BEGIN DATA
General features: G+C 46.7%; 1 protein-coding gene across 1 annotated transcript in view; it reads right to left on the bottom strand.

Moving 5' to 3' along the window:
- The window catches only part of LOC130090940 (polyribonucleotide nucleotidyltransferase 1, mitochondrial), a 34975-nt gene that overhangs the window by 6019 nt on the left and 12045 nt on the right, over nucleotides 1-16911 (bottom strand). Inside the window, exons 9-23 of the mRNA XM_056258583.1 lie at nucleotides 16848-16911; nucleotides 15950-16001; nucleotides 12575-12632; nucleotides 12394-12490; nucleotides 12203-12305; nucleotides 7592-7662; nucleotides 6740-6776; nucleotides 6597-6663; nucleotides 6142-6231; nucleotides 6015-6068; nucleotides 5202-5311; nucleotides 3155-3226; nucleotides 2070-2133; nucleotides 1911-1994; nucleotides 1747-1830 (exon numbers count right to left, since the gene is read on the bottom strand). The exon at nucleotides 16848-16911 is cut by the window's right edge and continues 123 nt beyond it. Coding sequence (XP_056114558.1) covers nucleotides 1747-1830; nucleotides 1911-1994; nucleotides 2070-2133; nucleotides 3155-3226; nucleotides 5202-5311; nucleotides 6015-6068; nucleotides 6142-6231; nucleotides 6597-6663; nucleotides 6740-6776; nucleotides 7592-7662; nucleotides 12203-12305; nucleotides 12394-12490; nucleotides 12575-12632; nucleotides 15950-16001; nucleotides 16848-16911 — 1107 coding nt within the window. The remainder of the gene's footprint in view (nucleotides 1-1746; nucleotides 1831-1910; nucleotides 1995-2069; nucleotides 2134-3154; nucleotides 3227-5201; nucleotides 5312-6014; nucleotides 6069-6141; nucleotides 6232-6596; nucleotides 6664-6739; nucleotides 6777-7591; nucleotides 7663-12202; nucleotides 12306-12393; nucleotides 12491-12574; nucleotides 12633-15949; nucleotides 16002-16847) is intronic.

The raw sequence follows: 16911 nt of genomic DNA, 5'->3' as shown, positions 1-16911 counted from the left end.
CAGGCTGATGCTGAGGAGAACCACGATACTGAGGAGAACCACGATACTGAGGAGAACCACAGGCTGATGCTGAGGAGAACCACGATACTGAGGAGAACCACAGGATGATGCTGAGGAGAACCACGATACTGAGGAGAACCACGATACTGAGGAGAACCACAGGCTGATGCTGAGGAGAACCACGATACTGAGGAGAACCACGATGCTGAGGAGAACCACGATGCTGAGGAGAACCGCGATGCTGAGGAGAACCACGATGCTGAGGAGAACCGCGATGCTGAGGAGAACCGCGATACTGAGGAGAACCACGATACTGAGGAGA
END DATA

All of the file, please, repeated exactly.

General features: G+C 46.7%; 1 protein-coding gene across 1 annotated transcript in view; it reads right to left on the bottom strand.

Moving 5' to 3' along the window:
- The window catches only part of LOC130090940 (polyribonucleotide nucleotidyltransferase 1, mitochondrial), a 34975-nt gene that overhangs the window by 6019 nt on the left and 12045 nt on the right, over nucleotides 1-16911 (bottom strand). Inside the window, exons 9-23 of the mRNA XM_056258583.1 lie at nucleotides 16848-16911; nucleotides 15950-16001; nucleotides 12575-12632; nucleotides 12394-12490; nucleotides 12203-12305; nucleotides 7592-7662; nucleotides 6740-6776; nucleotides 6597-6663; nucleotides 6142-6231; nucleotides 6015-6068; nucleotides 5202-5311; nucleotides 3155-3226; nucleotides 2070-2133; nucleotides 1911-1994; nucleotides 1747-1830 (exon numbers count right to left, since the gene is read on the bottom strand). The exon at nucleotides 16848-16911 is cut by the window's right edge and continues 123 nt beyond it. Coding sequence (XP_056114558.1) covers nucleotides 1747-1830; nucleotides 1911-1994; nucleotides 2070-2133; nucleotides 3155-3226; nucleotides 5202-5311; nucleotides 6015-6068; nucleotides 6142-6231; nucleotides 6597-6663; nucleotides 6740-6776; nucleotides 7592-7662; nucleotides 12203-12305; nucleotides 12394-12490; nucleotides 12575-12632; nucleotides 15950-16001; nucleotides 16848-16911 — 1107 coding nt within the window. The remainder of the gene's footprint in view (nucleotides 1-1746; nucleotides 1831-1910; nucleotides 1995-2069; nucleotides 2134-3154; nucleotides 3227-5201; nucleotides 5312-6014; nucleotides 6069-6141; nucleotides 6232-6596; nucleotides 6664-6739; nucleotides 6777-7591; nucleotides 7663-12202; nucleotides 12306-12393; nucleotides 12491-12574; nucleotides 12633-15949; nucleotides 16002-16847) is intronic.

The raw sequence follows: 16911 nt of genomic DNA, 5'->3' as shown, positions 1-16911 counted from the left end.
CAGGCTGATGCTGAGGAGAACCACGATACTGAGGAGAACCACGATACTGAGGAGAACCACAGGCTGATGCTGAGGAGAACCACGATACTGAGGAGAACCACAGGATGATGCTGAGGAGAACCACGATACTGAGGAGAACCACGATACTGAGGAGAACCACAGGCTGATGCTGAGGAGAACCACGATACTGAGGAGAACCACGATGCTGAGGAGAACCACGATGCTGAGGAGAACCGCGATGCTGAGGAGAACCACGATGCTGAGGAGAACCGCGATGCTGAGGAGAACCGCGATACTGAGGAGAACCACGATACTGAGGAGA